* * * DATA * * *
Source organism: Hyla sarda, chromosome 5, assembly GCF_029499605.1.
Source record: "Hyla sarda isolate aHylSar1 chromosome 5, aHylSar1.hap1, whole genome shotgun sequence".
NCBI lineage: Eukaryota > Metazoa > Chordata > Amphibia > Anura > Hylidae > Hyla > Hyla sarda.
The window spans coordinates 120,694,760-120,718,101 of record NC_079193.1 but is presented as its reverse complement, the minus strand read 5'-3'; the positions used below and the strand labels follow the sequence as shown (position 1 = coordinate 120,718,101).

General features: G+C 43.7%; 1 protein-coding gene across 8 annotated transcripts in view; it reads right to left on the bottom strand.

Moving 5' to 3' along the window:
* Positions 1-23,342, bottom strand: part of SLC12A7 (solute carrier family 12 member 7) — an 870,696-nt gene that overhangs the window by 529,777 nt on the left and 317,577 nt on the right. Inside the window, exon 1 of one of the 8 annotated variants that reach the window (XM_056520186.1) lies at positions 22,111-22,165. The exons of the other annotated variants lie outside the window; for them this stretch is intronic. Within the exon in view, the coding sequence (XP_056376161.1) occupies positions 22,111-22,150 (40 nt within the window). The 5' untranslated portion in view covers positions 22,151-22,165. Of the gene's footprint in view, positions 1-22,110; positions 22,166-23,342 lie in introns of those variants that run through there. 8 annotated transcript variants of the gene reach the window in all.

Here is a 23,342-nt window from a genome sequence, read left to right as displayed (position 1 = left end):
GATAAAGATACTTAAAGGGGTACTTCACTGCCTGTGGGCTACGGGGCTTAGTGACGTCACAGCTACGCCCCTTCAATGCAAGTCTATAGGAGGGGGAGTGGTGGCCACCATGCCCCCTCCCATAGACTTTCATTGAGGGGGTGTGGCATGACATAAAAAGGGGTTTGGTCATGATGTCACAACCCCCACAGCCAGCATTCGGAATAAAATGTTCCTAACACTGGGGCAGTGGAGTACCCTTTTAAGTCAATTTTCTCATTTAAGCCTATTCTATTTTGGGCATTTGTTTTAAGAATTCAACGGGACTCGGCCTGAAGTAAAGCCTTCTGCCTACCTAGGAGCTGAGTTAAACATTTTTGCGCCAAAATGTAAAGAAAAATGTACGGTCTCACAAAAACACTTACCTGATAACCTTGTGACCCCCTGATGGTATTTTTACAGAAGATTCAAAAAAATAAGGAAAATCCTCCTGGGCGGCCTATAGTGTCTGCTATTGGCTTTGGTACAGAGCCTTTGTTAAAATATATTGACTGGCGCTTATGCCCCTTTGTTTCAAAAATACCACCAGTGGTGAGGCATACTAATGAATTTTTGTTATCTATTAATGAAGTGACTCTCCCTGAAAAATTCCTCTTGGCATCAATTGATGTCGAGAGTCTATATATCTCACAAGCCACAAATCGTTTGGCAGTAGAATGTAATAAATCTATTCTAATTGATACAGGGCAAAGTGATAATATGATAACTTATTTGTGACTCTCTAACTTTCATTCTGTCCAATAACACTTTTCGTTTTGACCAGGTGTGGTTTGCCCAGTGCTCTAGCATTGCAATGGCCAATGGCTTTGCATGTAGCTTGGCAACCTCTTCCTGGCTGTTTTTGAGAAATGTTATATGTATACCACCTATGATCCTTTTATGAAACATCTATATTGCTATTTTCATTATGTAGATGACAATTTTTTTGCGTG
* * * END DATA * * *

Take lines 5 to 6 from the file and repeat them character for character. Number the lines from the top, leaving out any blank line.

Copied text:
General features: G+C 43.7%; 1 protein-coding gene across 8 annotated transcripts in view; it reads right to left on the bottom strand.

Moving 5' to 3' along the window: